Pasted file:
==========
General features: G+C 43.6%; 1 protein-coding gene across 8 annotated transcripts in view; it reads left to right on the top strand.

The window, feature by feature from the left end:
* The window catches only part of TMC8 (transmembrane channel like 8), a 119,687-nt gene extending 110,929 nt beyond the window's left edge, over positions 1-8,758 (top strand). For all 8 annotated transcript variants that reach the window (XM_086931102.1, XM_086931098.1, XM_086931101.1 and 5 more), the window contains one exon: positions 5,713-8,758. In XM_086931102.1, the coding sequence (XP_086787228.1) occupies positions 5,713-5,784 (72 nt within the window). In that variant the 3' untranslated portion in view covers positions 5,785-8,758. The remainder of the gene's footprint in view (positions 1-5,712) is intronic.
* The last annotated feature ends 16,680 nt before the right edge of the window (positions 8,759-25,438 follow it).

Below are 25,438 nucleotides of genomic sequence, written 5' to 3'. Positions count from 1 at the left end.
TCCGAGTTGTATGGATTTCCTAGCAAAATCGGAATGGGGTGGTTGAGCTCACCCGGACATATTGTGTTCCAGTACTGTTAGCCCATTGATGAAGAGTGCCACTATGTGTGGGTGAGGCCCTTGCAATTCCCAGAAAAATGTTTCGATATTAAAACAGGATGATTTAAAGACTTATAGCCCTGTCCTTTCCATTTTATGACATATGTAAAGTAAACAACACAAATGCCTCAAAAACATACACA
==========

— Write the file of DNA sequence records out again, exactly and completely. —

General features: G+C 43.6%; 1 protein-coding gene across 8 annotated transcripts in view; it reads left to right on the top strand.

The window, feature by feature from the left end:
* The window catches only part of TMC8 (transmembrane channel like 8), a 119,687-nt gene extending 110,929 nt beyond the window's left edge, over positions 1-8,758 (top strand). For all 8 annotated transcript variants that reach the window (XM_086931102.1, XM_086931098.1, XM_086931101.1 and 5 more), the window contains one exon: positions 5,713-8,758. In XM_086931102.1, the coding sequence (XP_086787228.1) occupies positions 5,713-5,784 (72 nt within the window). In that variant the 3' untranslated portion in view covers positions 5,785-8,758. The remainder of the gene's footprint in view (positions 1-5,712) is intronic.
* The last annotated feature ends 16,680 nt before the right edge of the window (positions 8,759-25,438 follow it).

Below are 25,438 nucleotides of genomic sequence, written 5' to 3'. Positions count from 1 at the left end.
TCCGAGTTGTATGGATTTCCTAGCAAAATCGGAATGGGGTGGTTGAGCTCACCCGGACATATTGTGTTCCAGTACTGTTAGCCCATTGATGAAGAGTGCCACTATGTGTGGGTGAGGCCCTTGCAATTCCCAGAAAAATGTTTCGATATTAAAACAGGATGATTTAAAGACTTATAGCCCTGTCCTTTCCATTTTATGACATATGTAAAGTAAACAACACAAATGCCTCAAAAACATACACA